How to Work With Multiple Retirement Plan Balances

By Yann Kostick from the September 2012 Edition

Are you getting close to retirement or have you already retired? If so, it is likely you have more than one retirement plan.

You’re not alone. Many investors have multiple retirement plans; unfortunately they believe that having several plans makes it difficult to calculate required minimum distributions (RMDs). That need not be the case.

Say that in addition to several Individual Retirement Accounts (IRAs) you have a 401(k) plan and a 403(b) plan, all of which are still with the firms that initially handled the investments for your employers.

In this situation, you would be required to take three RMDs at age 70½: one RMD from each of your three separate pools of money. The first pool would be your 401(k) money; the second, your 403(b) money and the third your IRA money.

If you have multiple IRAs, once you have determined your total IRA RMD you can choose to withdraw the total IRA RMD from one or any combination of your IRAs. Similarly, if you have multiple 403(b) accounts, once you have determined your total 403(b) RMD you can choose to withdraw the total 403(b) RMD from one or any combination of your 403(b) accounts.

While it is OK to have multiple accounts, the reason for consolidating is not the RMD it is generally a good idea to rollover your 401(k) and/or 403(b) into a Rollover IRA, since you almost always have much better investments choices and flexibility with an IRA. Another good idea is to consolidate all your IRAs into one, even if you have multiple beneficiaries living in multiple countries: it is somewhat easier to manage and reduces paperwork (or internet accounts).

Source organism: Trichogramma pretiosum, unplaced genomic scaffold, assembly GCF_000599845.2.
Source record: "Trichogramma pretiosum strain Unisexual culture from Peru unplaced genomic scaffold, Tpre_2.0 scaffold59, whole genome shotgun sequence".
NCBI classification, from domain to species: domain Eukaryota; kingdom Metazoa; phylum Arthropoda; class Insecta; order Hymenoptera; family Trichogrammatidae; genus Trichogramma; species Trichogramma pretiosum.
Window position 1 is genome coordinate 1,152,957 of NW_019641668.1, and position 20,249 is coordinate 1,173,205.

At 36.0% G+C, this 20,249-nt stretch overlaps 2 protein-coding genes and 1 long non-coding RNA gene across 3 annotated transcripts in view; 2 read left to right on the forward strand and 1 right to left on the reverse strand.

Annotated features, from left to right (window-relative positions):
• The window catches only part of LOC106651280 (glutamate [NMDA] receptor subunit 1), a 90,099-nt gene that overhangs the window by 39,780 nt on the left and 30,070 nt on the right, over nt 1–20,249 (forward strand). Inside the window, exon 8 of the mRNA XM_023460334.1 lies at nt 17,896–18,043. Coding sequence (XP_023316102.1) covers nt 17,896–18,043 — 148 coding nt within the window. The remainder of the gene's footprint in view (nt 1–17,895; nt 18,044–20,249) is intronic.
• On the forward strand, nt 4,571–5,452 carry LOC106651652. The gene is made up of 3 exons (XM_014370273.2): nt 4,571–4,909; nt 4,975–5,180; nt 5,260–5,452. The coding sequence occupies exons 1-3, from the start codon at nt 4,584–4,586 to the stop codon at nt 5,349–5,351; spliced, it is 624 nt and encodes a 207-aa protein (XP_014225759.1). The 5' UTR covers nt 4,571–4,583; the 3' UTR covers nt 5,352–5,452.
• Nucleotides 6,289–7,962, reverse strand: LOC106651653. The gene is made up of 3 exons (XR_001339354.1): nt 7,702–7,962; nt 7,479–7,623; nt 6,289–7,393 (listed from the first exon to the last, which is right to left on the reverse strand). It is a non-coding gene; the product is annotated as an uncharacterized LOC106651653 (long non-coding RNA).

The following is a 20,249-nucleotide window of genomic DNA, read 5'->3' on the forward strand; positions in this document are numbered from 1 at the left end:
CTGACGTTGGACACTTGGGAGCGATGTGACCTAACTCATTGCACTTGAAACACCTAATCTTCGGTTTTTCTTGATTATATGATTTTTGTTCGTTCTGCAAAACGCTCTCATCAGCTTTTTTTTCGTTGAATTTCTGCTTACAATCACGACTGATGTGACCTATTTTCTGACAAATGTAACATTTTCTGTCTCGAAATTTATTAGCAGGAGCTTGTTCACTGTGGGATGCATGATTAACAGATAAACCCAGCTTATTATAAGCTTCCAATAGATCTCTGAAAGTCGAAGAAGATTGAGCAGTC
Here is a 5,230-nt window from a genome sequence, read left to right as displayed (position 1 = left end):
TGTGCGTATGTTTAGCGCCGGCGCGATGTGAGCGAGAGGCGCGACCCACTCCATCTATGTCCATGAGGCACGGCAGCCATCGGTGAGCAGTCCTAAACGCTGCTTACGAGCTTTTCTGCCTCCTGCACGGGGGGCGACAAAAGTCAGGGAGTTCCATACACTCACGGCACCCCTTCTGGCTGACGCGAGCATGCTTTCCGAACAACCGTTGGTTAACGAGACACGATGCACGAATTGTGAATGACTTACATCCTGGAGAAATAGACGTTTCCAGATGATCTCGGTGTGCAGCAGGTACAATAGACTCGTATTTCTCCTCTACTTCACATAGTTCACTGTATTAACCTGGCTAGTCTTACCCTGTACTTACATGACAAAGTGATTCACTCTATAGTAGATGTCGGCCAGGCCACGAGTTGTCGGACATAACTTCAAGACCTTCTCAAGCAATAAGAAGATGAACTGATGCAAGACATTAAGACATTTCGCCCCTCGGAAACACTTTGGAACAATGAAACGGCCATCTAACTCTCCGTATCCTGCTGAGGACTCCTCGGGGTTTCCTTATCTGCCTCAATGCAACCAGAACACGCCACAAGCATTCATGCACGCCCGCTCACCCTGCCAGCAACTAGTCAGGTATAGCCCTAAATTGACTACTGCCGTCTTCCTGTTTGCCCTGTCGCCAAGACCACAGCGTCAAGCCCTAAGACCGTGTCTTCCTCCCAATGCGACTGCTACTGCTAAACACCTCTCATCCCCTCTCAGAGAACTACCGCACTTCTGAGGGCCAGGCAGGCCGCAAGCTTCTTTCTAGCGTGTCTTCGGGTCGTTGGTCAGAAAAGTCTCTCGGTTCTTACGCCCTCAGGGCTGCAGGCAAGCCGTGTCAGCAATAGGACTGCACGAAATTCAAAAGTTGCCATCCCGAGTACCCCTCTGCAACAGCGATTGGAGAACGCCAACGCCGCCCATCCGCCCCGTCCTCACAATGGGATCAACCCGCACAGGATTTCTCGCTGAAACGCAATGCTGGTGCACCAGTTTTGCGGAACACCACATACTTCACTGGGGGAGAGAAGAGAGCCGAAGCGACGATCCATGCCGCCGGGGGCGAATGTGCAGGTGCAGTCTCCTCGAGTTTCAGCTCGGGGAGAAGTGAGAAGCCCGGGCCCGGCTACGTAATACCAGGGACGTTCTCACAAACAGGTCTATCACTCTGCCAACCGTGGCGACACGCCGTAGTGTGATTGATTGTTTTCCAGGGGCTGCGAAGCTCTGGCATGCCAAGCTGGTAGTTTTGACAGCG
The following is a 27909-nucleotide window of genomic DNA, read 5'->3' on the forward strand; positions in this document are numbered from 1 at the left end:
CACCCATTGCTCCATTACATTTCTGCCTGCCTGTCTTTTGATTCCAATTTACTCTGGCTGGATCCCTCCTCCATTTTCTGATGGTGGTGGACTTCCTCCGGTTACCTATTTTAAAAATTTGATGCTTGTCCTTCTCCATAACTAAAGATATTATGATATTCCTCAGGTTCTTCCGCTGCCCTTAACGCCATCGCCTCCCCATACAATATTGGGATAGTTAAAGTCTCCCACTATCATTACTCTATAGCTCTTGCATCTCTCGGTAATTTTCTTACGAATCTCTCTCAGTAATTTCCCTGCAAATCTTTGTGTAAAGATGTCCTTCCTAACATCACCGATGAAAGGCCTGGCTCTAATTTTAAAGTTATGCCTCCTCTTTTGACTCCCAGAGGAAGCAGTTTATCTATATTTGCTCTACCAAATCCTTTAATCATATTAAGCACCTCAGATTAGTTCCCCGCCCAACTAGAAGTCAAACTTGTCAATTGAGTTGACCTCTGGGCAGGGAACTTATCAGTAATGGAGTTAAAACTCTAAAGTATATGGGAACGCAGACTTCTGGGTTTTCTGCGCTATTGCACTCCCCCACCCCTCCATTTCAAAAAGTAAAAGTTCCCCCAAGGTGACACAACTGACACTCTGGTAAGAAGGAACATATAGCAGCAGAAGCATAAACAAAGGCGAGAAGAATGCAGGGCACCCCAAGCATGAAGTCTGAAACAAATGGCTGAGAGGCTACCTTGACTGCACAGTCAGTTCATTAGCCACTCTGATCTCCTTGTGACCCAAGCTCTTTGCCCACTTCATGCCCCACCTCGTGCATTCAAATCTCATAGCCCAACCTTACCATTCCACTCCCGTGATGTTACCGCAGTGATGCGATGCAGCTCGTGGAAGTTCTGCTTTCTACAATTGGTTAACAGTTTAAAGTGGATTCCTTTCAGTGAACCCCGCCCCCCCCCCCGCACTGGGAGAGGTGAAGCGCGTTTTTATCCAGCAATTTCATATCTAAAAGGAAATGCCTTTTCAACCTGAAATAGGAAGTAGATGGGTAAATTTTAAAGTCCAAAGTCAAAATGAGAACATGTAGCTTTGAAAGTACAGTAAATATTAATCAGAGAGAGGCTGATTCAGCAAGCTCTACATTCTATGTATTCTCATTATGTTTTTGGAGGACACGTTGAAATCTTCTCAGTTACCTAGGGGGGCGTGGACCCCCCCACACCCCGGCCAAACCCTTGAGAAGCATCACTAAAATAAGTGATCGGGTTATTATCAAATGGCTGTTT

I should mention that Canadians who have worked and have retirement accounts in the US should also consider a rollover into a Roth IRA: this year is most likely the last year to do so, while locking in a lower tax rate.

These points may need clarification, and tax laws are always changing; consult your advisor before taking RMDs from your retirement account. Remember first that whatever you do, do it well before December 31st, and second that no one is ever too careful with RMDs as that the cost of procrastination is prohibitive: the IRS penalty for not taking your RMD out before the deadline is a very stiff 50%.

This article is not intended to provide tax or legal advice and should not be relied upon as such. Any specific tax or legal questions concerning the matters described in this article should be discussed with your tax or legal advisor.

 

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